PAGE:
The secretary will need to show that the United States has a game plan in mind. He will need to be able to spell out that President Obama is prepared to carry out air strikes against ISIL positions in Syria as well as Iraq -- and that the United States will, in a timely fashion, provide significant lethal assistance and logistical support to those fighting not just ISIL but Assad as well.
The latter is essential, particularly given the narrative that has emerged among Sunnis in the region: The United States did nothing when thousands of Sunnis were slaughtered in Syria, but when Yezidis, Christians and Kurds were threatened, America began to bomb ISIL. Launching attacks against ISIL but doing nothing against Assad will feed this narrative. The same is true of appearing to be working in tandem with the Iranians, and Iranian-backed Iraqi Shiite militias, against ISIL.
Although ISIL is trying to exploit this narrative to build its appeal among Sunnis, the good news is that the United States doesn't have to convince the Saudis and others that ISIL is a threat. Saudi King Abdullah has become vocal in condemning ISIL, and now Saudi religious authorities are doing so as well.
Kerry needs to capitalize on the Saudi posture. Yes, the Saudis will press to know what the United States is prepared to do, but he can also press them to step up and take a leadership position in challenging ISIL.
Why not ask them to host an international conference designed to counter the ISIL threat? Prepare the conference so that all who attend know in advance that they must make a tangible commitment to defeating ISIL. Having a Sunni Arab state in the lead can only add to the legitimacy of the campaign against ISIL -- and the Arab states in this campaign must also provide military support -- involving forces, arms, training; subsidies for the tribes; intelligence; and diplomatic and even religious efforts to discredit ISIL. (Egypt's al-Azhar University, which is the leading regional center for Sunni religious scholars, could be enlisted to condemn ISIL and the threat it poses to Islam.)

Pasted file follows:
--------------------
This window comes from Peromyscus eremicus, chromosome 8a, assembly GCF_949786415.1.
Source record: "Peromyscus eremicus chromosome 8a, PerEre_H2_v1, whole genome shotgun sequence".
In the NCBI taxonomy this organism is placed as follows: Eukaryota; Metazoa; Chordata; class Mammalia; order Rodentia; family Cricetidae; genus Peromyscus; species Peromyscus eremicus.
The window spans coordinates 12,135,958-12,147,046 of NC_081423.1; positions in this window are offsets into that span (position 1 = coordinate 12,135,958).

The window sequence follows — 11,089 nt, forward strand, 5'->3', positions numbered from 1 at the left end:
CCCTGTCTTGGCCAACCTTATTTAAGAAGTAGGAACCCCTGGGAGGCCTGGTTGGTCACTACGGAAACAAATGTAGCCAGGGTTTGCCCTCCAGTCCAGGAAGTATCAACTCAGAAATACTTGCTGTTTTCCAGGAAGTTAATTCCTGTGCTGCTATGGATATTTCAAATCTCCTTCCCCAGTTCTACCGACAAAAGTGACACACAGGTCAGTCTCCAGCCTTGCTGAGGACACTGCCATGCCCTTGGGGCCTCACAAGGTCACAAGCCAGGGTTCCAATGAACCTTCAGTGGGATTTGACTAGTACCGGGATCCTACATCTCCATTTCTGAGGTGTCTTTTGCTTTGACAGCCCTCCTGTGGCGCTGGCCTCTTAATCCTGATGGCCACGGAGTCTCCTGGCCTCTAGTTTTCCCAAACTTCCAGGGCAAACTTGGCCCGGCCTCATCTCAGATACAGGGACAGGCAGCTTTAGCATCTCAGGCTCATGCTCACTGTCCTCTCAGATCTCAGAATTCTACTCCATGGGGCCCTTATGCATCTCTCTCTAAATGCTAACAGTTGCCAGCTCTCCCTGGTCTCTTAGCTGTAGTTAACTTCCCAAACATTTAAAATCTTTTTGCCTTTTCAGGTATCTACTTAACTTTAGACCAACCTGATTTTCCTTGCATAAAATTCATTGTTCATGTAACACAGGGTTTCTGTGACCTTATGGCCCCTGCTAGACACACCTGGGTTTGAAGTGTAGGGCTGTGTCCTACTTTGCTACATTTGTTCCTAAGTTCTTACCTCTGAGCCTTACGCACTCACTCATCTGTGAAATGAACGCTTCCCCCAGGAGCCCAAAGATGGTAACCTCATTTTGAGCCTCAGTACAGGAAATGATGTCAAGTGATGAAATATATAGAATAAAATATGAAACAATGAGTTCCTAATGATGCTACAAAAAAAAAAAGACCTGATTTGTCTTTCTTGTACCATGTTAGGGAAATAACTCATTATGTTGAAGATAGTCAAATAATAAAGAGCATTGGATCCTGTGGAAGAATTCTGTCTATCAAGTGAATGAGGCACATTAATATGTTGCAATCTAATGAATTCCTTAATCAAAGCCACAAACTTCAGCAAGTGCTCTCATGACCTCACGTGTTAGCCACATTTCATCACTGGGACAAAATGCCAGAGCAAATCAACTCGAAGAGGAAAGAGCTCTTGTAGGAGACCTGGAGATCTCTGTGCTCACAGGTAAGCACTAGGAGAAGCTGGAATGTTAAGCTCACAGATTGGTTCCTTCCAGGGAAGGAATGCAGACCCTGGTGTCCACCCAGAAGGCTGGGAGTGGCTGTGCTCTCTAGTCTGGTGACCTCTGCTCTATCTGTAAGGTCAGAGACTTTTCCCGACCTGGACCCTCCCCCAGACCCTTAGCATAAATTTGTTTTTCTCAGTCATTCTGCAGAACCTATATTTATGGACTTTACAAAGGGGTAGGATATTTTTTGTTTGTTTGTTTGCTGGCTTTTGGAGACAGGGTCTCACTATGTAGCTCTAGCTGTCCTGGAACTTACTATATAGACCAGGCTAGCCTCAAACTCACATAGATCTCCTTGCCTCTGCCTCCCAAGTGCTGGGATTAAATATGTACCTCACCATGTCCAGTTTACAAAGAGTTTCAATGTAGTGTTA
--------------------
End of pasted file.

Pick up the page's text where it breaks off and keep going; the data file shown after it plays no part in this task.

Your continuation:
Only a comprehensive strategy can defeat ISIL. But the objective must be clear; it must involve rolling back ISIL in Syria; it must provide the means to support and protect those Sunni tribes that will fight the group; and it must enlist the leading Sunni states and have them play a role that goes beyond only writing checks.
None of this will happen by itself. The United States will have to be prepared to act in Syria in a way that is credible to our key Sunni partners. But if they want us to use air power, logistical support and our intelligence means more systematically, including in Syria, we need to know what they are prepared to do directly as well. After all, ISIL is far more of a threat to them than it is to us.
As a general principle, President Obama has sought to have international support and participation when the United States uses force abroad. The threat posed by ISIL makes an international response possible, provided we don't equivocate about our objective or the means we are prepared to employ to achieve it. We need, in a word, a strategy.
Dennis Ross is the counselor and William Davidson Distinguished Fellow at The Washington Institute. He served as special assistant to President Obama from 2009 to 2011.